These many ecosystem changes cause misunderstanding of range condition and range trend. Should range condition terms and assessment account for all types of ecosystem change? Or should condition be limited to those effects which the manager might control? I prefer a positive answer to the first question and a negative one to the second. However, the results of overgrazing must be separated from the results of variable environments, if the range manager and user are to understand that which they can correct and that which they cannot.
For whatever cause, range condition is down when desirable species are replaced by poor species; when reduced soil cover exposes excessive bare surfaces; when erosion accelerates; when production of forage and animals drops; or when any combination of these effects occurs. Briefly, one or more of the ecological parameters - species composition, cover, erosion, and production - are used to measure range condition.
For various reasons different inventory systems have used these parameters in various formulae to determine range condition. The most widespread usage places major emphasis on species composition, in the belief that ideal combinations of species also indicate highest density of plants, stable soil, and high production of both forage and animals. In other words, species composition is independent and the others are dependent. The major exception to this relationship occurs on steep slopes and unstable soils which may erode after slight decrease in cover but little change in the species mix. Strictly speaking, all the factors are inter-dependent. Wherever a single independent factor can be used to evaluate range condition for management purposes, other factors should be considered as dependent. The gain in simplicity of sampling and interpretation of single factors outweighs loss of accuracy in measuring the whole system, especially where managerial decision-making cannot take advantage of small differences. Multiple factor analysis unnecessarily complicates analysis beyond practical necessity, except where operators can use computerized systems.
Except on a research basis and where management of land continues on a stable basis allowing repeated measurement, range trend assessments depend upon evaluation of the general health of individual plants, the vegetation, and the soil. Health in these contexts is difficult to measure, and no completely satisfactory procedures have been found to determine range trend on the basis of one field examination.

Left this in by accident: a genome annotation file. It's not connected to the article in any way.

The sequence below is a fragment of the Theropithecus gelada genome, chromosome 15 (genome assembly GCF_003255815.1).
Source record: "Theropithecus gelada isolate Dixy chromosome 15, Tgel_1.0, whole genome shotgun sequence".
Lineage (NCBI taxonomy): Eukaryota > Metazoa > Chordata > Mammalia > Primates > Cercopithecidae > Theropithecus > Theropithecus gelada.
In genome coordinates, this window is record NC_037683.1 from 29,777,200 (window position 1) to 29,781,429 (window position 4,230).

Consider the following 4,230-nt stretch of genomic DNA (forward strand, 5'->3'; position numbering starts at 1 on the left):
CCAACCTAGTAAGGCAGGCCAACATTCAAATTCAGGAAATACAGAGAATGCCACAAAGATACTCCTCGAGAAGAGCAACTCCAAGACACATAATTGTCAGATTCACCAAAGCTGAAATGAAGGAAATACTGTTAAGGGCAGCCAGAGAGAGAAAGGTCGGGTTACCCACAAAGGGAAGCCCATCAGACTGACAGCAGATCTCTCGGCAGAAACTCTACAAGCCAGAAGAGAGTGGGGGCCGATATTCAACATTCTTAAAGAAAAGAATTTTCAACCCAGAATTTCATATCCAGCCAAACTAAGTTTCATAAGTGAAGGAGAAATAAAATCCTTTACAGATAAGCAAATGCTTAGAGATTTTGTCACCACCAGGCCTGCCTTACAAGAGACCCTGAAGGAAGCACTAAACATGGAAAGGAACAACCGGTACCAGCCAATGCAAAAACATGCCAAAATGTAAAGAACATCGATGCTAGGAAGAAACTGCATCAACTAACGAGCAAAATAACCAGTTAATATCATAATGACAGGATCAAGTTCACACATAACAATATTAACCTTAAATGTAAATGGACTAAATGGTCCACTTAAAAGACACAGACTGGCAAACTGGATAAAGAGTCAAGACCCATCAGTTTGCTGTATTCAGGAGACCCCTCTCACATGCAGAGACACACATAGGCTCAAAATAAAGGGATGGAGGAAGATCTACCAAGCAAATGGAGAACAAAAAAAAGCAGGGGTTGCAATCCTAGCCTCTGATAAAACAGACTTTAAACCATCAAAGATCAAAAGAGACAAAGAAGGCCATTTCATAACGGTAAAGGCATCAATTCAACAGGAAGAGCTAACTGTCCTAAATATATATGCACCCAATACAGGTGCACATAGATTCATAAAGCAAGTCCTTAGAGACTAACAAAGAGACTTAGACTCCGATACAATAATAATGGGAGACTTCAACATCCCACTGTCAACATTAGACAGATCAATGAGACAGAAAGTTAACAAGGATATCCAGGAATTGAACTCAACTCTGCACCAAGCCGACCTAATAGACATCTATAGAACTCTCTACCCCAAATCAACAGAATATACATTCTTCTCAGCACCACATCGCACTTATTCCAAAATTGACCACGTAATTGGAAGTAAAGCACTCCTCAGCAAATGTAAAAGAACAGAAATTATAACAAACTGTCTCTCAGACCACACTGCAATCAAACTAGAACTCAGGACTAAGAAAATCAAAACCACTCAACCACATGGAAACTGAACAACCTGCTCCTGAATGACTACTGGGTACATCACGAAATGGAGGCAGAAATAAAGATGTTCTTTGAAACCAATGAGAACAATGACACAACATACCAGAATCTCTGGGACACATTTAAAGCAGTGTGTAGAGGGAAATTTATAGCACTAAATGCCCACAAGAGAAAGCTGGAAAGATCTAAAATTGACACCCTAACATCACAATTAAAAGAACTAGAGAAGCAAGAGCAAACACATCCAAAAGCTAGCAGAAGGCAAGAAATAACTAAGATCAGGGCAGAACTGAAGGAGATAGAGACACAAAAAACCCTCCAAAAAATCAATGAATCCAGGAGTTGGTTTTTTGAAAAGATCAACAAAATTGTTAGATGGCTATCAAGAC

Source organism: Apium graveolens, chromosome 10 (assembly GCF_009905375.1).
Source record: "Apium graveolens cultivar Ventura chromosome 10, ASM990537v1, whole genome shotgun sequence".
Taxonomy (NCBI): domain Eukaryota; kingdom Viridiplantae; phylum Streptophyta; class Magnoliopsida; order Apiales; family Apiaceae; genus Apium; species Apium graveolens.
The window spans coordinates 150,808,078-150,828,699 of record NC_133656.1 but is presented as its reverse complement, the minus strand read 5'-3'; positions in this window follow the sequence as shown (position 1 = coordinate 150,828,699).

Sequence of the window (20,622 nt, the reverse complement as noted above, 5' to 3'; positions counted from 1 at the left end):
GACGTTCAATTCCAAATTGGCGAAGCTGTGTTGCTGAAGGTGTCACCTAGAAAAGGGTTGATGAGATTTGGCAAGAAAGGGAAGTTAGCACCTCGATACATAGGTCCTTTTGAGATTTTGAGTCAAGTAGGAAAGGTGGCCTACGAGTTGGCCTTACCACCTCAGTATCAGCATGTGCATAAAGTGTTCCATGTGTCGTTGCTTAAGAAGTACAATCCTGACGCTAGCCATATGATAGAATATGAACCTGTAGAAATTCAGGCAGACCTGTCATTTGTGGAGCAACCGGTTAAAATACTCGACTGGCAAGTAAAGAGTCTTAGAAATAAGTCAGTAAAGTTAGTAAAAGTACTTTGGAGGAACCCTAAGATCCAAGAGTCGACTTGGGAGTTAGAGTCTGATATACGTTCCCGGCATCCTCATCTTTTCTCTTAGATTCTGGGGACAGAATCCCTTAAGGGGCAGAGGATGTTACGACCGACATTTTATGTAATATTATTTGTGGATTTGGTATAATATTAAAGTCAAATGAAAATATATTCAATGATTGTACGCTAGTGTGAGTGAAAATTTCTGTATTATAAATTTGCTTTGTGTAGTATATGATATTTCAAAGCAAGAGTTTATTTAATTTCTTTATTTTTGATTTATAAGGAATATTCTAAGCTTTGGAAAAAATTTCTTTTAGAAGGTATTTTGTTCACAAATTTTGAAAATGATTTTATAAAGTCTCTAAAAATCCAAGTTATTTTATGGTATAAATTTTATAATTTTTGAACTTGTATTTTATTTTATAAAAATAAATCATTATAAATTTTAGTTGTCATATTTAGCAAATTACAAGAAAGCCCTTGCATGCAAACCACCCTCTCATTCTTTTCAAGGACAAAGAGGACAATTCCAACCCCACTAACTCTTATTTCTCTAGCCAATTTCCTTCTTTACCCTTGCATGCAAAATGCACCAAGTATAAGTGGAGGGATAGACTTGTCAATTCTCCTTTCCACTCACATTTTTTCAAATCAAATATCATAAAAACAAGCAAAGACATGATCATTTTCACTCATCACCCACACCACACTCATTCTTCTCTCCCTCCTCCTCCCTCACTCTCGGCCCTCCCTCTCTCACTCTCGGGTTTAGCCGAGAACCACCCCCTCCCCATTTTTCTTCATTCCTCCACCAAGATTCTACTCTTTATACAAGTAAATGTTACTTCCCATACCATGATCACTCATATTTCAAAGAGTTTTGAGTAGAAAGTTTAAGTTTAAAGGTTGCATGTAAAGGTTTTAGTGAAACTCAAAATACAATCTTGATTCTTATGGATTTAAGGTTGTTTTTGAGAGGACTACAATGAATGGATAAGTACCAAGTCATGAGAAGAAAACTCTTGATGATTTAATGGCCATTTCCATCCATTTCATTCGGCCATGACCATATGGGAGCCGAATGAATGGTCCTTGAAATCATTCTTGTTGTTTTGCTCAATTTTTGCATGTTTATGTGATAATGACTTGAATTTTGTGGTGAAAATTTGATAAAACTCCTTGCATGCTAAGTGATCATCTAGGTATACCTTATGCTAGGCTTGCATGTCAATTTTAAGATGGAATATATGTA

Perhaps the most useful factor is reproduction of the desirable species. Presence of young, medium-sized, and large grass plants indicates that the species is regenerating and that the stand is increasing in density. Presumably, then, the trend is improving. On the other hand, dead centers in bunch grasses, dead stubble, and lack of tillering suggest that plants are dying and the trend is downward. Plant parts may be shorter, narrower, and fewer than expected, also indicating downward trend.
Measurements of size, number, and dead areas in plants are relatively easy, but interpretation of general health requires experience and comparison of areas that have been subjected to various grazing pressures. In developing regions the background information for these interpretations is difficult to obtain. Determination of trend necessitates evaluation of plant establishment, vigor of growth, changes in plant residue, directional change in botanical composition, and soil surface conditions. It is well to keep in mind that numbers and sizes of plant parts may be as much a result of a single rain as they are the result of past grazing pressure. However, vigor must be good, regardless of cause, before range condition can change. Poor condition ranges must have some plants in good vigor in order to improve.
Other factors such as livestock production, forage utilization, livestock condition, populations of rodents and insects, prosperity of the operator, and ground cover only indirectly suggest range condition and range trend. Properly managed low condition ranges will sustain animals making satisfactory gains in weight.